If my title got your attention and you are a small business concern doing business with federal agencies or even a federal agency doing business with small business concerns, thanks for stopping by. This entry is especially intended to provide a quick but thorough education about how federal agencies use purchase orders and the impact this award type has on small business.
First, thanks to the many current and retired civilian and defense contracting professionals who provided me great and valuable insight over the past few months on this subject. Now here's a little about purchase orders, functionally speaking.
Purchase orders are a unilateral instrument used by government agencies to procure a variety of goods and services. A unique characteristic of purchase orders is that they are offers and not contracts until the recipient/vendor accepts the offer by signing the document after it is issued or by executing a substantial amount of the work being requested in the order.
Buys made by federal agencies using instruments such as delivery and task orders and definitive contracts are mutually binding when issued and require the vendor to perform the work, and the Government to pay for the work performed/goods delivered. Additionally, responses to an RFQ (Request for Quote) which is how solicitations for many purchase orders are issued, are not considered offers and cannot be accepted by the Government to create a binding contract. Conversely, responses to a Request for Proposal (RFP) become a binding contract when accepted by the Government.
Here's a look at purchase orders by the numbers:
- Based on government wide obligations reported to FPDS-NG as of 28DEC13, FY13 dollars awarded to small business ($89B) account for nearly twenty percent of total FY13 spending ($454B).
- If all FY13 purchase order obligations ($14B) were awarded to small business, they would account for sixteen percent of total dollars awarded to small business in FY13.
- Actual FY13 purchase order obligations to small business in FY13 ($8B) represent nine percent of government wide dollars awarded to small business.
Here's food for thought. Most purchase order buys are competed using Simplified Acquisition Procedures (SAP) that have an inherent preference for small businesses. Agencies are required to observe the "rule of two" for these buys unless they leverage the exception that allows awards over the Simplified Acquisition Threshold of $150,000 (something that should be changed in my opinion). For this preference alone, small federal contractors should market the heck out of the organizations making these buys (which is very easy to determine) to minimize the possibility an agency can not identify at least two viable small businesses for a given requirement. Keep in mind the majority of purchase order dollars obligated year-over-year are: Competed Under Simplified Acquisition Procedures; Competed Full and Open, and; Competed Full and Open After Exclusion of Sources. Don't hope and wait for agencies to find you, these opportunities are fair game for anyone paying attention.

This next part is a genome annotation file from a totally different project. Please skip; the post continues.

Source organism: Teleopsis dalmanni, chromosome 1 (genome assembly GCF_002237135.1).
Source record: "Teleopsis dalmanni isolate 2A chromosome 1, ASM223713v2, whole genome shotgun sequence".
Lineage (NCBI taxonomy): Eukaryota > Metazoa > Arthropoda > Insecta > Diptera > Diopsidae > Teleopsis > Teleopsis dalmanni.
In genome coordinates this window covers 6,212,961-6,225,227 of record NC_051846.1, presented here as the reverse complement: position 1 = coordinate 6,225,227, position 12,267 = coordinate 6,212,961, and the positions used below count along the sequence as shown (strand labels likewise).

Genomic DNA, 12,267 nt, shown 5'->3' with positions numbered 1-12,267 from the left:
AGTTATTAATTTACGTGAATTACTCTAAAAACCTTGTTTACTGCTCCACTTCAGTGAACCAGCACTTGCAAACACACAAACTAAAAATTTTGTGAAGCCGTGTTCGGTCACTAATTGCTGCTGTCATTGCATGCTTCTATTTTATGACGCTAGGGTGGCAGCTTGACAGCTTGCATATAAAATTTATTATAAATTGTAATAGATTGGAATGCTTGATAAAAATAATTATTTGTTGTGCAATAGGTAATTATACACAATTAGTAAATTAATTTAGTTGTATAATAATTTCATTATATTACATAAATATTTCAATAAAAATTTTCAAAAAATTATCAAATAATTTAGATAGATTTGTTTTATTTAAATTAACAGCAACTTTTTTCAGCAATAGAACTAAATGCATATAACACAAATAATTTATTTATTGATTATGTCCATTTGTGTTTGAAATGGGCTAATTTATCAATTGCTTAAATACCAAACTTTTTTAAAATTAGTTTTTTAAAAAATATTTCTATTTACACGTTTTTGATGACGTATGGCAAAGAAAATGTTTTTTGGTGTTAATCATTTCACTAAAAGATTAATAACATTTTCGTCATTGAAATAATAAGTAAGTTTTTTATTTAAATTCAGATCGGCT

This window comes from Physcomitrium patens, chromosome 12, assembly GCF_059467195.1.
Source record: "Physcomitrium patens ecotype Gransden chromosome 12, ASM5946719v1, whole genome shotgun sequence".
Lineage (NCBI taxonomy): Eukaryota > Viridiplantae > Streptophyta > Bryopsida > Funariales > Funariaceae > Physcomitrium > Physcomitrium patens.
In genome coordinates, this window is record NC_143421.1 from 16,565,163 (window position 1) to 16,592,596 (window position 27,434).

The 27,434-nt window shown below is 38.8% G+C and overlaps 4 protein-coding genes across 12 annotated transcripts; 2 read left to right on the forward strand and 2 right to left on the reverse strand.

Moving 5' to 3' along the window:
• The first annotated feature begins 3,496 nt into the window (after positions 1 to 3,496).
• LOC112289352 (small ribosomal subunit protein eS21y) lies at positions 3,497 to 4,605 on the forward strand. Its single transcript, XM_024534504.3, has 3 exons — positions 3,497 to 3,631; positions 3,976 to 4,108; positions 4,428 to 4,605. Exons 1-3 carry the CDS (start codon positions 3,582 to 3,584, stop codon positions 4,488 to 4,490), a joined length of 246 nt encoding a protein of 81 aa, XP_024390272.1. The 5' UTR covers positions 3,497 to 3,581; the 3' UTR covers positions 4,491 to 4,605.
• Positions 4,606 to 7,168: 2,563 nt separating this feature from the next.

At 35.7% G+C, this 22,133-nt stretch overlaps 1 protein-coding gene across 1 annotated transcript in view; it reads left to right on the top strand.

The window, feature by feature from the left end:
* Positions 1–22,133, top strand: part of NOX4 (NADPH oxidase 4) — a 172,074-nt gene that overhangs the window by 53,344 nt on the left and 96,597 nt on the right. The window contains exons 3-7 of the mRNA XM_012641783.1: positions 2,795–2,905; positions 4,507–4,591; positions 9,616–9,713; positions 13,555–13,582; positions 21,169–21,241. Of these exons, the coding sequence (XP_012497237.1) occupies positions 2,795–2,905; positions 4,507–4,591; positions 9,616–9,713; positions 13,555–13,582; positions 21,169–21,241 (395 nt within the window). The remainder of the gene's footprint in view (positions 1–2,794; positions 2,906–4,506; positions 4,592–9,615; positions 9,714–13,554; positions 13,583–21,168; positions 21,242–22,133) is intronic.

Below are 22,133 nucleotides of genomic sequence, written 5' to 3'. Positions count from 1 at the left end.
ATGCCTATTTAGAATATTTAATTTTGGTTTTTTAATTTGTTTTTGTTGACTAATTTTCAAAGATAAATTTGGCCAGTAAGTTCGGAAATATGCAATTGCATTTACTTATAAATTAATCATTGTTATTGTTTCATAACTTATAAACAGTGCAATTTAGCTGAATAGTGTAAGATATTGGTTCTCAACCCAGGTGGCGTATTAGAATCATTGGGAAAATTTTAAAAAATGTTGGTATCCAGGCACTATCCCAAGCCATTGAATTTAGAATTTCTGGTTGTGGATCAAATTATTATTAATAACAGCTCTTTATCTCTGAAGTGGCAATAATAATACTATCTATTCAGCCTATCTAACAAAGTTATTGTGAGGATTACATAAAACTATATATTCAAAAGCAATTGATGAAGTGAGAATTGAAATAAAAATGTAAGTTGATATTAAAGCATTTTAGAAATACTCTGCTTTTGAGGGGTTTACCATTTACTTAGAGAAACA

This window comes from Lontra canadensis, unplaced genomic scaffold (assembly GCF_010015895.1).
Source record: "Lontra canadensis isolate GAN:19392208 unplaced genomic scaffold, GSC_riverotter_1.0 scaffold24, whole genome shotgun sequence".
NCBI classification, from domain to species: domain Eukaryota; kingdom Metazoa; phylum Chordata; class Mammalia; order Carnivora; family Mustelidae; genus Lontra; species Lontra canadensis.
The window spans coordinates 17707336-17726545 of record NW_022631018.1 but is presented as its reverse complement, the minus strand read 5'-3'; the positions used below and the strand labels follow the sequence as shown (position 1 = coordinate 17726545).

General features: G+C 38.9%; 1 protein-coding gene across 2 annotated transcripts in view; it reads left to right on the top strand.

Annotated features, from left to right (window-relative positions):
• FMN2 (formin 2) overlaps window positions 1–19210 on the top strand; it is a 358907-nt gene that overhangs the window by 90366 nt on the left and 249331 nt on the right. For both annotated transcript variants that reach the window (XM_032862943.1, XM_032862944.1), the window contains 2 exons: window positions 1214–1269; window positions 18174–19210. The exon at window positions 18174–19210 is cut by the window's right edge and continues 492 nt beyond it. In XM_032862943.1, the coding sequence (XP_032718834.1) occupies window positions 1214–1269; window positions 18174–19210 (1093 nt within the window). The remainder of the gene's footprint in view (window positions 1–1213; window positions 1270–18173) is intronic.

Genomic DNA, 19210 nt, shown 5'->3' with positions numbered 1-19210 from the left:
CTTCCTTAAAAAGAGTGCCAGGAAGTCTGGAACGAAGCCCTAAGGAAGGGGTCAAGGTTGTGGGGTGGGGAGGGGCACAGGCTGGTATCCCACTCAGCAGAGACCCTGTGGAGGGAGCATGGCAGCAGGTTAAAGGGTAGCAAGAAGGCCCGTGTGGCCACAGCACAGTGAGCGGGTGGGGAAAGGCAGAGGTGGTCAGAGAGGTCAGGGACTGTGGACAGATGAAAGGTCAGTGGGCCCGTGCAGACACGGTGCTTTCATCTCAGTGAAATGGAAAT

Now let's discuss up-front investment.
To engage federal agencies, boards and commissions on buys made via a BPA, GSA Schedule, GWAC or other Indefinite Delivery Contract (IDC), you must first identify, qualify, pursue and capture the contract vehicle that gives you access to the "hunt" for ensuing opportunities. In other words, you compete in order to compete. This is a completely viable course of action considering half of what agencies obligated in FY13 was executed in this way.
Yes, I did say half.
This must mean the other half was awarded in a way that does not require the same initial investment of finding and winning a "license to hunt" as is the case otherwise. It does, and purchase order buys account for $14B of that spend. For more information on how the Government spent another $217B of its contract dollars in FY13, check out No Contract Vehicles Required™ or listen to my Open Market Report™ weekdays on CBS Radio DC, All News 99.1 (WNEW).
Back to the subject at-hand.
Generally speaking, pursuing requirements issued via purchase order takes the same amount of effort to identify, qualify, pursue and capture, with one important difference. The result is not a license to hunt for business, but actual business! Before the naysayers chime in about how small these buys are and that they are probably for goods and services in a limited domain, the largest single buy made using a purchase order in FY13 was for millions of dollars, and more than one-thousand different NAICS Codes were referenced on the way to $14 billion.
By the way, purchase orders are also easier to execute than several other acquisition methods, for Government and Industry. The reduced 'administrative burden' is one of the factors that drove creation of the Simplified Acquisition Procedures. Then there was the part about improving opportunities for small and small disadvantaged business concerns.
While purchase order buys only account for 3.2 percent of reported government wide obligations in FY13, that $14B being awarded entirely to small business concerns would represent more than 15 percent of the current small business spend and most likely achievement of agency small business contracting goals, with room to spare. Hey Congress, can you hear me now?
Seeing small businesses more PO'd than they are now sounds like a win-win to me.
Peace.The Chief Visionary
"The person who says it cannot be done should not interrupt the person doing it."